3 Things You Need to Know about the Wind Industry Right Now
Wind always seems to be playing second fiddle to solar, but the second largest renewable energy source in the world is in a very exciting time. Here are three things you need to know about the industry right now.
20 percent of the U.S. could be wind powered by 2030.
The American Wind Energy Association’s CEO Tom Kiernan recently discussed the future of wind in the U.S. and he painted a very bright picture, especially with 14,000 MW of wind under construction.
“The 14,000 MW is more power than ever before under construction in the U.S,” he said. “What’s more, we are ahead of schedule to reach 20% wind energy by 2030. Onshore wind is already driving job creation and cutting carbon, so there is significant momentum onshore.”
There’s also quite a bit of momentum in the offshore wind industry, bolstered by projects on the East and West coasts. This is all in addition to strong policy support from the government. Kiernan laid out three ways to keep the industry growing.
“First, we have got to create a more stable policy environment for this industry by getting the ITC extended in this lame duck session and for the long term,” he said. “This on-and-off again thing from Washington has got to end. We need a longer term extension to the ITC. Second, we have to keep working with public and private partners to keep driving down costs. And third, keep getting the message out, informing our political leaders and other partners about the benefits of offshore wind.”
Wind is starting to replace oil and coal.
Both in the U.S. and abroad, wind is starting to take hold in the energy sector and kicking other forms of energy to the curb. In Michigan, wind is looking to replace oil.
“A study conducted for Michigan’s Energy Innovation and Business Council said local investment in renewable energy projects—advanced energy storage, biomass, solar and wind—could support nearly 21,000 jobs in Michigan by 2015, and contribute more than $163 million in local and state tax revenues,” reports the Detroit Free Press.
In China, wind giant Vestas just landed another 50 MW deal in China—a country that’s trying to wean itself off coal. Beyond that, it’s just a smart investment.
“We have a strong commitment to wind energy, and we are looking for a long-term trusted partner who can help us achieve a good return on investment,” Ma Fuqiang, president of Hanas—the organization who ordered the panels—said. “That is why we have been partnering with Vestas for the past five years, and we are glad to continue our great collaboration."
The world could hit 2,000 GW of wind by 2030.
The Global Wind Energy Council (GWEC) and Greenpeace released their 2014 Global Wind Energy Outlook, which has several forecasts for the near future of the wind industry. According to the report, wind could supply up to 17 to 19 percent of global electricity, and create more than 2 million new jobs. It could also reduce CO2 emissions by more than 3 billion tons per year. By 2050, wind power could provide 25 to 30 percent of global electricity supply.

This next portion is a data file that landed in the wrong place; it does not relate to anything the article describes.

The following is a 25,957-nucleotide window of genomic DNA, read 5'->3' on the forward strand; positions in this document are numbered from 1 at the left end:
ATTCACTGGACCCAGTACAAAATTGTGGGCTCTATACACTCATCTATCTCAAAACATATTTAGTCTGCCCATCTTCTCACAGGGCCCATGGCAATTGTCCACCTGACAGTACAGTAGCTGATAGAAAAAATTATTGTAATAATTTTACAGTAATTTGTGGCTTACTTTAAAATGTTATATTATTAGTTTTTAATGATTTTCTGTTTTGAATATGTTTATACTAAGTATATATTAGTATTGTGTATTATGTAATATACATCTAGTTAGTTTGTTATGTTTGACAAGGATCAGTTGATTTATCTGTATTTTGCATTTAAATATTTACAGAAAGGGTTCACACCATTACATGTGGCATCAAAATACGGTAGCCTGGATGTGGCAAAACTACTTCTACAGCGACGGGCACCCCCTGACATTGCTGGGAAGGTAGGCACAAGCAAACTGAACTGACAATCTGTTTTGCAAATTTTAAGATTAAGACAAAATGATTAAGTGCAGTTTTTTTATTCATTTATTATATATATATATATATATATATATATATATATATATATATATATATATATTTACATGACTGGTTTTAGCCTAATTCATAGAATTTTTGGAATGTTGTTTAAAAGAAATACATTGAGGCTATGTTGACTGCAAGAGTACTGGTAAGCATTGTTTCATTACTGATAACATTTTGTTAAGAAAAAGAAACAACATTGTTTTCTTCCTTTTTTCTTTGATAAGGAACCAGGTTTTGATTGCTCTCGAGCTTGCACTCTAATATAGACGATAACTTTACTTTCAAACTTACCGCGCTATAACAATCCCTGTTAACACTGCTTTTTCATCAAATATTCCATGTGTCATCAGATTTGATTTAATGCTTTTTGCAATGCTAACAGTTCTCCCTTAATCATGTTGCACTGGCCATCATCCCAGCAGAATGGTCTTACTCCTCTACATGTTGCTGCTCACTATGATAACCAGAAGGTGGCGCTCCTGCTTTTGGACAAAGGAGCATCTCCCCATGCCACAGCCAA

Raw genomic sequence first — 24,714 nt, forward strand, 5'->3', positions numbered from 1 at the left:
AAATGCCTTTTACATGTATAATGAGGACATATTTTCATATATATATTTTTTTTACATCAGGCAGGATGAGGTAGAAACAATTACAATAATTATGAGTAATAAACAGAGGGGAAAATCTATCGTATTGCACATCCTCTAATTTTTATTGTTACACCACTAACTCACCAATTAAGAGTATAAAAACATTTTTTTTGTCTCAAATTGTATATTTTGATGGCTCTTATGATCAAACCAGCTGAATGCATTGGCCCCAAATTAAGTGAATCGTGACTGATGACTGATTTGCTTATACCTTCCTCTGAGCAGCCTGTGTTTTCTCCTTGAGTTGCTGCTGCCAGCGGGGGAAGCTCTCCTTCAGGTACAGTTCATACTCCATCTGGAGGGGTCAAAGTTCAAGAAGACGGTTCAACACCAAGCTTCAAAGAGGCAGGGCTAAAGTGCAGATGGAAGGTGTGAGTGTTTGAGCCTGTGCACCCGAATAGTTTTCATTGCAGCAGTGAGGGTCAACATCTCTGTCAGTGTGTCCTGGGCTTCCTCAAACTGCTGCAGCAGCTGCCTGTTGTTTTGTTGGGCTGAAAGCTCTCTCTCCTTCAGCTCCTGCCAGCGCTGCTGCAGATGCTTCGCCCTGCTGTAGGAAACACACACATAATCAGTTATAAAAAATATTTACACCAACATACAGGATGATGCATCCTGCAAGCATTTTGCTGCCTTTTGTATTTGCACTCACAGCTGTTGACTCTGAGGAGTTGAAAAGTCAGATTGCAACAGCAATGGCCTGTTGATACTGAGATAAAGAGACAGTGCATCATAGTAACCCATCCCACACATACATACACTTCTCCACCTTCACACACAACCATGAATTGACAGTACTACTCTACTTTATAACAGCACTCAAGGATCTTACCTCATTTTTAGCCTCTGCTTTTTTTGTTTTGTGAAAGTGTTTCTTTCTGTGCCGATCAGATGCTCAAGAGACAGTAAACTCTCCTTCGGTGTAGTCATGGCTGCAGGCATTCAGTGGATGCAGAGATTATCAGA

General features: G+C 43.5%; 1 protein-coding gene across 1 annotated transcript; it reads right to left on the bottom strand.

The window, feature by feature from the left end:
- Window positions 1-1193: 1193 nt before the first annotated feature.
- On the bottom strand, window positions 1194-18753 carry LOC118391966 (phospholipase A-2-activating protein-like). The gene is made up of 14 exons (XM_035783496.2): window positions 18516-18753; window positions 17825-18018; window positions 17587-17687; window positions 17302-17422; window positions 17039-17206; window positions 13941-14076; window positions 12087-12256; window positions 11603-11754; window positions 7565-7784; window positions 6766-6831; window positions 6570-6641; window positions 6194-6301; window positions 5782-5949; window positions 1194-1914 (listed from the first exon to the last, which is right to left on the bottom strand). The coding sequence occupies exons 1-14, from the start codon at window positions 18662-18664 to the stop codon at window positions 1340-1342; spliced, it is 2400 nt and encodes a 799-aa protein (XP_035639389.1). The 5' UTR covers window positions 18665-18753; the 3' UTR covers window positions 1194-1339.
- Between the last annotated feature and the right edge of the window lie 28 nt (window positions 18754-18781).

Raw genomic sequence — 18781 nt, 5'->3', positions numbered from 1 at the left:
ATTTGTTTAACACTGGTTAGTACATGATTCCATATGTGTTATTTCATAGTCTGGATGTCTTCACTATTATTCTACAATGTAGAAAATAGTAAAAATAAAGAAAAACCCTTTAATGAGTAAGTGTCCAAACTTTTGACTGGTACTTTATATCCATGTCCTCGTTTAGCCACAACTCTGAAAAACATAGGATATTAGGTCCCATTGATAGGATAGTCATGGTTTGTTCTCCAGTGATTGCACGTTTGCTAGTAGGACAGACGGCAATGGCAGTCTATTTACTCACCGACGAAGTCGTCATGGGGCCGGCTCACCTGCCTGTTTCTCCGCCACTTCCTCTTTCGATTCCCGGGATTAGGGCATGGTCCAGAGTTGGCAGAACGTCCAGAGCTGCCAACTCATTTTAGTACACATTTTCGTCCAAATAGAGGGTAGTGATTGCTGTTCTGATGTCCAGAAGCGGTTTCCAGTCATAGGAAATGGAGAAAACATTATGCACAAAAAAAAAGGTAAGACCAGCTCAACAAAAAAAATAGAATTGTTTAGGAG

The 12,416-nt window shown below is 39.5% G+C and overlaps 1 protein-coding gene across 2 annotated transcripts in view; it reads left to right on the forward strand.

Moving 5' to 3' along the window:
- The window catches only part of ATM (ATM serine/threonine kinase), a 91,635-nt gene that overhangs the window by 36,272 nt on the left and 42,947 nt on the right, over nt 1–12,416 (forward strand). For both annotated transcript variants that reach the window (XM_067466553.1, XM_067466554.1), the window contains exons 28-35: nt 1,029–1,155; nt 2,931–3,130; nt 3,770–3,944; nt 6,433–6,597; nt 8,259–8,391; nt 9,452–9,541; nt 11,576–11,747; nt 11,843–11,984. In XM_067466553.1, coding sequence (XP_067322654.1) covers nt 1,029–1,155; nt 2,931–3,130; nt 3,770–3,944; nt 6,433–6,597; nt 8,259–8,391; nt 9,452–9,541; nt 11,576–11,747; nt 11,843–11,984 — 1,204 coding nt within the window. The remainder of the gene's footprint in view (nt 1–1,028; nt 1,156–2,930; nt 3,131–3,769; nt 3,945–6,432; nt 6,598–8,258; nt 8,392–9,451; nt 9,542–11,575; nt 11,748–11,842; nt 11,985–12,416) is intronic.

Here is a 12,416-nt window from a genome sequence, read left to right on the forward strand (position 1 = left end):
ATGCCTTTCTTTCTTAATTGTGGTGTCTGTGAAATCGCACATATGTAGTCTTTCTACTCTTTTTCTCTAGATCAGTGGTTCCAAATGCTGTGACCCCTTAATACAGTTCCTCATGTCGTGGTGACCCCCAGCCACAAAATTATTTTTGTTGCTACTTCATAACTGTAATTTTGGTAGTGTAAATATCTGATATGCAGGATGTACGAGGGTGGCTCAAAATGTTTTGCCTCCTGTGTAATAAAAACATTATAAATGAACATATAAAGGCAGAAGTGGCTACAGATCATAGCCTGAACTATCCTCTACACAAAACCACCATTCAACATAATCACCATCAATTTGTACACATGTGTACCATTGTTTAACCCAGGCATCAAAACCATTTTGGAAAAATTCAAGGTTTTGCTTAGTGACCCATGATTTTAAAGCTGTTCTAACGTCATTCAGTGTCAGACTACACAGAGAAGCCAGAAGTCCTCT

“Wind power has become the least cost option when adding new capacity to the grid in an increasing number of markets, and prices continue to fall,” Steve Sawyer, CEO of GWEC, said. “Given the urgency to cut down CO2 emissions and continued reliance on imported fossil fuels, wind power’s pivotal role in the world’s future energy supply is assured.”
Toyota unveils electric van and Volvo opens fuel cell lab
Toyota is launching its first zero emission battery electric vehicle, the Proace Electric medium-duty panel van, across Europe.
The model, which offers a choice of 50 or 75kWh lithium-ion batteries with range of up to 205 miles, is being rolled out in the UK, Denmark, Finland, France, Germany, Italy, Spain and Sweden.
At present, alternative fuel vehicles (AFVs, including battery electric vehicles) account for only a fraction – around 1.8 per cent – of new light commercial van sales in the UK, but a number of factors are accelerating demand for practical alternatives to vans with conventional internal combustion engines.
Low and zero emission zones are coming into force to reduce local pollution and improve air quality in urban centres, at the same time as rapid growth in ecommerce is generating more day-to-day delivery traffic.
Meanwhile the opening of Volvo's first dedicated fuel cell test lab in Volvo Group, marks a significant milestone in the manufacturer’s ambition to be fossil-free by 2040.
Fuel cells work by combining hydrogen with oxygen, with the resulting chemical reaction producing electricity. The process is completely emission-free, with water vapour being the only by-product.
Toni Hagelberg, Head of Sustainable Power at Volvo CE, says fuel cell technology is a key enabler of sustainable solutions for heavier construction machines, and this investment provides another vital tool in its work to reach targets.
"The lab will also serve Volvo Group globally, as it’s the first to offer this kind of advanced testing," he said.
The Fuel Cell Test Lab is a demonstration of the same dedication to hydrogen fuel cell technology, as the recent launch of cell centric, a joint venture by Volvo Group and Daimler Truck to accelerate the development, production and commercialization of fuel cell solutions within long-haul trucking and beyond. Both form a key part of the Group’s overall ambition to be 100% fossil free by 2040.